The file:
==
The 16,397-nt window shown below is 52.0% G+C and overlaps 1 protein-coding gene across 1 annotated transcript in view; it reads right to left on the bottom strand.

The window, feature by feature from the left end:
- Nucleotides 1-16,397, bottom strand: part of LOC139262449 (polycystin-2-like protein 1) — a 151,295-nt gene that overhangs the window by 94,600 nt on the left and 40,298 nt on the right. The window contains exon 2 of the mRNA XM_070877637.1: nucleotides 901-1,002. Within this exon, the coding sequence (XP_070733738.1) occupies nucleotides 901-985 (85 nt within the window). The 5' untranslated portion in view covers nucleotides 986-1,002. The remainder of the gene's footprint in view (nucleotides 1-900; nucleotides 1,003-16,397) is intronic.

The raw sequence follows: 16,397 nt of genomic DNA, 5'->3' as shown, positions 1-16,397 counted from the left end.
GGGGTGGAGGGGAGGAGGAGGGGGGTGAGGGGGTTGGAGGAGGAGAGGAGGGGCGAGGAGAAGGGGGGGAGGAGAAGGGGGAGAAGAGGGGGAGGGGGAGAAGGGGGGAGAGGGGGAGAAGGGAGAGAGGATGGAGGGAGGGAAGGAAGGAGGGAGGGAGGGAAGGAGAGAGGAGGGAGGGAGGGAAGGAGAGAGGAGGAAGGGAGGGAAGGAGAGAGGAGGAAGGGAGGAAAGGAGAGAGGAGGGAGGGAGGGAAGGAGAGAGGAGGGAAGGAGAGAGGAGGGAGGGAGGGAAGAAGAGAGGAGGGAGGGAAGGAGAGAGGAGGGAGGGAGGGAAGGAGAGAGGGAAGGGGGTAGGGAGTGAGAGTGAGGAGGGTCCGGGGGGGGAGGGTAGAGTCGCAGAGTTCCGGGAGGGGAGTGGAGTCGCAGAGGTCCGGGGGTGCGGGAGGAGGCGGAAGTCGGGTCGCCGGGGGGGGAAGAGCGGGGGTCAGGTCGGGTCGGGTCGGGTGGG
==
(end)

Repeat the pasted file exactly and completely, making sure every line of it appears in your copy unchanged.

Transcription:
The 16,397-nt window shown below is 52.0% G+C and overlaps 1 protein-coding gene across 1 annotated transcript in view; it reads right to left on the bottom strand.

The window, feature by feature from the left end:
- Nucleotides 1-16,397, bottom strand: part of LOC139262449 (polycystin-2-like protein 1) — a 151,295-nt gene that overhangs the window by 94,600 nt on the left and 40,298 nt on the right. The window contains exon 2 of the mRNA XM_070877637.1: nucleotides 901-1,002. Within this exon, the coding sequence (XP_070733738.1) occupies nucleotides 901-985 (85 nt within the window). The 5' untranslated portion in view covers nucleotides 986-1,002. The remainder of the gene's footprint in view (nucleotides 1-900; nucleotides 1,003-16,397) is intronic.

The raw sequence follows: 16,397 nt of genomic DNA, 5'->3' as shown, positions 1-16,397 counted from the left end.
GGGGTGGAGGGGAGGAGGAGGGGGGTGAGGGGGTTGGAGGAGGAGAGGAGGGGCGAGGAGAAGGGGGGGAGGAGAAGGGGGAGAAGAGGGGGAGGGGGAGAAGGGGGGAGAGGGGGAGAAGGGAGAGAGGATGGAGGGAGGGAAGGAAGGAGGGAGGGAGGGAAGGAGAGAGGAGGGAGGGAGGGAAGGAGAGAGGAGGAAGGGAGGGAAGGAGAGAGGAGGAAGGGAGGAAAGGAGAGAGGAGGGAGGGAGGGAAGGAGAGAGGAGGGAAGGAGAGAGGAGGGAGGGAGGGAAGAAGAGAGGAGGGAGGGAAGGAGAGAGGAGGGAGGGAGGGAAGGAGAGAGGGAAGGGGGTAGGGAGTGAGAGTGAGGAGGGTCCGGGGGGGGAGGGTAGAGTCGCAGAGTTCCGGGAGGGGAGTGGAGTCGCAGAGGTCCGGGGGTGCGGGAGGAGGCGGAAGTCGGGTCGCCGGGGGGGGAAGAGCGGGGGTCAGGTCGGGTCGGGTCGGGTGGG